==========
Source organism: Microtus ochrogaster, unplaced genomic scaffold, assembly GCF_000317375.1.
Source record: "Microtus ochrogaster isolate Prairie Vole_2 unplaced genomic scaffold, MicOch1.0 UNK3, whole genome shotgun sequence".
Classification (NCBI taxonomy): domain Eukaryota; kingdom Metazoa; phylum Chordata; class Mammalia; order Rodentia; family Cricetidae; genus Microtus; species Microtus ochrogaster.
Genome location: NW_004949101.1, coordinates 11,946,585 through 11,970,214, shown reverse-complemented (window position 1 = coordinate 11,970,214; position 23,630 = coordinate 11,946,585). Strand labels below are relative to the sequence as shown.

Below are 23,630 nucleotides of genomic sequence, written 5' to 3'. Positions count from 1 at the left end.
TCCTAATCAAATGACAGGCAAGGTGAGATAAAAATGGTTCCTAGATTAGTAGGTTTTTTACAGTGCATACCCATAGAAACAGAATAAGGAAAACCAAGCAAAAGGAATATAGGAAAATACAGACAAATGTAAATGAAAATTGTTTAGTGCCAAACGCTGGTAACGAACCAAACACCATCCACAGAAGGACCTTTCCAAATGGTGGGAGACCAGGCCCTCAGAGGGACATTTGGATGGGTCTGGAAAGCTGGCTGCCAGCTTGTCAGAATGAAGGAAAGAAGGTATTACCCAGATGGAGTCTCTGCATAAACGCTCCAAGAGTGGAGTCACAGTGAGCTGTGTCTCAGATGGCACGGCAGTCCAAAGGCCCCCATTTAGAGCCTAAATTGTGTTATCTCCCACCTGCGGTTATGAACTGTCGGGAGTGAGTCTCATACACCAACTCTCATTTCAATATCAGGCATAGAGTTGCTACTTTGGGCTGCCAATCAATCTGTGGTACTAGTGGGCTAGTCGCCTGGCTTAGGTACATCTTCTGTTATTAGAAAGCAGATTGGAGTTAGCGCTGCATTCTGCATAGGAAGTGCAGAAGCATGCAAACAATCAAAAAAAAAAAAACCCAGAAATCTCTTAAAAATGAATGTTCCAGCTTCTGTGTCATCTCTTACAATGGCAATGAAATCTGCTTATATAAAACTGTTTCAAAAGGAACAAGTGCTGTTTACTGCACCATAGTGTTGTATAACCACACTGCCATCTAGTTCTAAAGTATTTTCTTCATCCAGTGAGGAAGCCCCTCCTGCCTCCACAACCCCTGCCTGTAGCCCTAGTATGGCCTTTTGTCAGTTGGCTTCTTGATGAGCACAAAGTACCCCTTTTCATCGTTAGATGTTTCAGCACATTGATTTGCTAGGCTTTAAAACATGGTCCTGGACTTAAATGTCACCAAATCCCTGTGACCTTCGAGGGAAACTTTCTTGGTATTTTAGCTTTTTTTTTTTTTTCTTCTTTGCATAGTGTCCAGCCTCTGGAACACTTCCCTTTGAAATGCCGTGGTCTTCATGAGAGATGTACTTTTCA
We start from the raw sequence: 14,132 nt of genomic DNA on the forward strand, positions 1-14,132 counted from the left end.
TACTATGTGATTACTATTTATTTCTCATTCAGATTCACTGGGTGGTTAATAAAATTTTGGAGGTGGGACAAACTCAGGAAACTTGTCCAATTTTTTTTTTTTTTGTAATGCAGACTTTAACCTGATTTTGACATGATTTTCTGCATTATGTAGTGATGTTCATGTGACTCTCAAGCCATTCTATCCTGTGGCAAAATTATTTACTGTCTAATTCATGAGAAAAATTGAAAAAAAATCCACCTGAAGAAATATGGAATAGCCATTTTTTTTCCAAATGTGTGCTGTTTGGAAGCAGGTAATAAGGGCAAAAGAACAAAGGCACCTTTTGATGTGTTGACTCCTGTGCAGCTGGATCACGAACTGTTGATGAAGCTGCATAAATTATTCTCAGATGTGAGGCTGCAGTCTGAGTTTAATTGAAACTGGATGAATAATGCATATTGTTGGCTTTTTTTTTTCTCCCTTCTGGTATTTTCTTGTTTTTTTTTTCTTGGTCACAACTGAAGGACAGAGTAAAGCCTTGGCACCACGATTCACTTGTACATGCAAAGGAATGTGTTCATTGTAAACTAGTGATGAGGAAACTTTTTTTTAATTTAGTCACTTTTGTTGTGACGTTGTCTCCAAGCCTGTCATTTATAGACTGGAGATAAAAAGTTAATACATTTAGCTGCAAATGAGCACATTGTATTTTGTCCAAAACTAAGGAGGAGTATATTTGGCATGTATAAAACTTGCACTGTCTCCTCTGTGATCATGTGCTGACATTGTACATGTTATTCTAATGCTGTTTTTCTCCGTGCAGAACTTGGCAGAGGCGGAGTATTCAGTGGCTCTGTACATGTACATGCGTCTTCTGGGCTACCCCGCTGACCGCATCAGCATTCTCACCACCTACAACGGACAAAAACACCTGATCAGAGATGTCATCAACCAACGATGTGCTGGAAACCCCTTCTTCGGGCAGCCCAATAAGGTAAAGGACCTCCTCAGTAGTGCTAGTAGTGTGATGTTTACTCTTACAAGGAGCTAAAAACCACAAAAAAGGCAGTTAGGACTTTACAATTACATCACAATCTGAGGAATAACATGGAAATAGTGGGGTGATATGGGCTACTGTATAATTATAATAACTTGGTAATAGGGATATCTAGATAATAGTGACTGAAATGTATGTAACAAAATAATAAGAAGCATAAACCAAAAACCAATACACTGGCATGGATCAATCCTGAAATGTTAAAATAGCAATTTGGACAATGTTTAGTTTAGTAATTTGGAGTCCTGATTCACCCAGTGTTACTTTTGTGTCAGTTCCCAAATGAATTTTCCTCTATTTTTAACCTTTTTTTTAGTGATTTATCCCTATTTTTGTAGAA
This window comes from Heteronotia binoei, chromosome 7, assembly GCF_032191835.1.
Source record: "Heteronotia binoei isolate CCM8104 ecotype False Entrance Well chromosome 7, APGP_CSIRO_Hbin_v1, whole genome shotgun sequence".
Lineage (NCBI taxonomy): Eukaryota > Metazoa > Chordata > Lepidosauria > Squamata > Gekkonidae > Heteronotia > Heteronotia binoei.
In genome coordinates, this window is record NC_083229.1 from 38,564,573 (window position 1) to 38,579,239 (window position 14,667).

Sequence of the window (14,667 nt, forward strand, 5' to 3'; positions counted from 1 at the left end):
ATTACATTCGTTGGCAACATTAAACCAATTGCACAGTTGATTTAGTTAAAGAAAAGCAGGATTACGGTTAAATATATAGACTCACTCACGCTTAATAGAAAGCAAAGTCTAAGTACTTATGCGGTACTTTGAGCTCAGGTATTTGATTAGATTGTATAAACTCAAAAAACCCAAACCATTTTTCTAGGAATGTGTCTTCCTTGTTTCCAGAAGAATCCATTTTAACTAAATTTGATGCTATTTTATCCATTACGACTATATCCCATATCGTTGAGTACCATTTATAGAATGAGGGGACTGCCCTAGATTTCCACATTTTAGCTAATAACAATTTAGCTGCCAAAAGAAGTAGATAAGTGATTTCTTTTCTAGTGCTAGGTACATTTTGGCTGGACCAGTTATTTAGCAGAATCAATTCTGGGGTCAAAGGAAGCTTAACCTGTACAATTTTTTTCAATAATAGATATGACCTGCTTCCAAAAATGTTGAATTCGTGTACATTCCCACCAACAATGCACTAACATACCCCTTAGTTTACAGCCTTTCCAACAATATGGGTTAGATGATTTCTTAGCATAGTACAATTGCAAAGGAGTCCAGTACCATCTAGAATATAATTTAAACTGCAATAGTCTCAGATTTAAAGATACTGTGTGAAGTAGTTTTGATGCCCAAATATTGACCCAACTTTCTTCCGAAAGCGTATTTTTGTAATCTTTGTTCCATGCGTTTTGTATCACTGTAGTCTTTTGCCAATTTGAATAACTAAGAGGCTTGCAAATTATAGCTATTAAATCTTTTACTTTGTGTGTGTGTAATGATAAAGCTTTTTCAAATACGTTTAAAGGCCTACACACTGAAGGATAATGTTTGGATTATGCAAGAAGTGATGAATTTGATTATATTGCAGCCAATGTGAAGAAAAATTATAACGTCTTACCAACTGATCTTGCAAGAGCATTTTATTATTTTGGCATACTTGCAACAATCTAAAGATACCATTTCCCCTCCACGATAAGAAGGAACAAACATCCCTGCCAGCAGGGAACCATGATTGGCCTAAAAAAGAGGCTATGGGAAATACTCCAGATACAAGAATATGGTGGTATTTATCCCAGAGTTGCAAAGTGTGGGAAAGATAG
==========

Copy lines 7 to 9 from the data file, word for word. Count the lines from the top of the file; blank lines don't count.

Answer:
We start from the raw sequence: 14,132 nt of genomic DNA on the forward strand, positions 1-14,132 counted from the left end.
TACTATGTGATTACTATTTATTTCTCATTCAGATTCACTGGGTGGTTAATAAAATTTTGGAGGTGGGACAAACTCAGGAAACTTGTCCAATTTTTTTTTTTTTTGTAATGCAGACTTTAACCTGATTTTGACATGATTTTCTGCATTATGTAGTGATGTTCATGTGACTCTCAAGCCATTCTATCCTGTGGCAAAATTATTTACTGTCTAATTCATGAGAAAAATTGAAAAAAAATCCACCTGAAGAAATATGGAATAGCCATTTTTTTTCCAAATGTGTGCTGTTTGGAAGCAGGTAATAAGGGCAAAAGAACAAAGGCACCTTTTGATGTGTTGACTCCTGTGCAGCTGGATCACGAACTGTTGATGAAGCTGCATAAATTATTCTCAGATGTGAGGCTGCAGTCTGAGTTTAATTGAAACTGGATGAATAATGCATATTGTTGGCTTTTTTTTTTCTCCCTTCTGGTATTTTCTTGTTTTTTTTTTCTTGGTCACAACTGAAGGACAGAGTAAAGCCTTGGCACCACGATTCACTTGTACATGCAAAGGAATGTGTTCATTGTAAACTAGTGATGAGGAAACTTTTTTTTAATTTAGTCACTTTTGTTGTGACGTTGTCTCCAAGCCTGTCATTTATAGACTGGAGATAAAAAGTTAATACATTTAGCTGCAAATGAGCACATTGTATTTTGTCCAAAACTAAGGAGGAGTATATTTGGCATGTATAAAACTTGCACTGTCTCCTCTGTGATCATGTGCTGACATTGTACATGTTATTCTAATGCTGTTTTTCTCCGTGCAGAACTTGGCAGAGGCGGAGTATTCAGTGGCTCTGTACATGTACATGCGTCTTCTGGGCTACCCCGCTGACCGCATCAGCATTCTCACCACCTACAACGGACAAAAACACCTGATCAGAGATGTCATCAACCAACGATGTGCTGGAAACCCCTTCTTCGGGCAGCCCAATAAGGTAAAGGACCTCCTCAGTAGTGCTAGTAGTGTGATGTTTACTCTTACAAGGAGCTAAAAACCACAAAAAAGGCAGTTAGGACTTTACAATTACATCACAATCTGAGGAATAACATGGAAATAGTGGGGTGATATGGGCTACTGTATAATTATAATAACTTGGTAATAGGGATATCTAGATAATAGTGACTGAAATGTATGTAACAAAATAATAAGAAGCATAAACCAAAAACCAATACACTGGCATGGATCAATCCTGAAATGTTAAAATAGCAATTTGGACAATGTTTAGTTTAGTAATTTGGAGTCCTGATTCACCCAGTGTTACTTTTGTGTCAGTTCCCAAATGAATTTTCCTCTATTTTTAACCTTTTTTTTAGTGATTTATCCCTATTTTTGTAGAA
This window comes from Heteronotia binoei, chromosome 7, assembly GCF_032191835.1.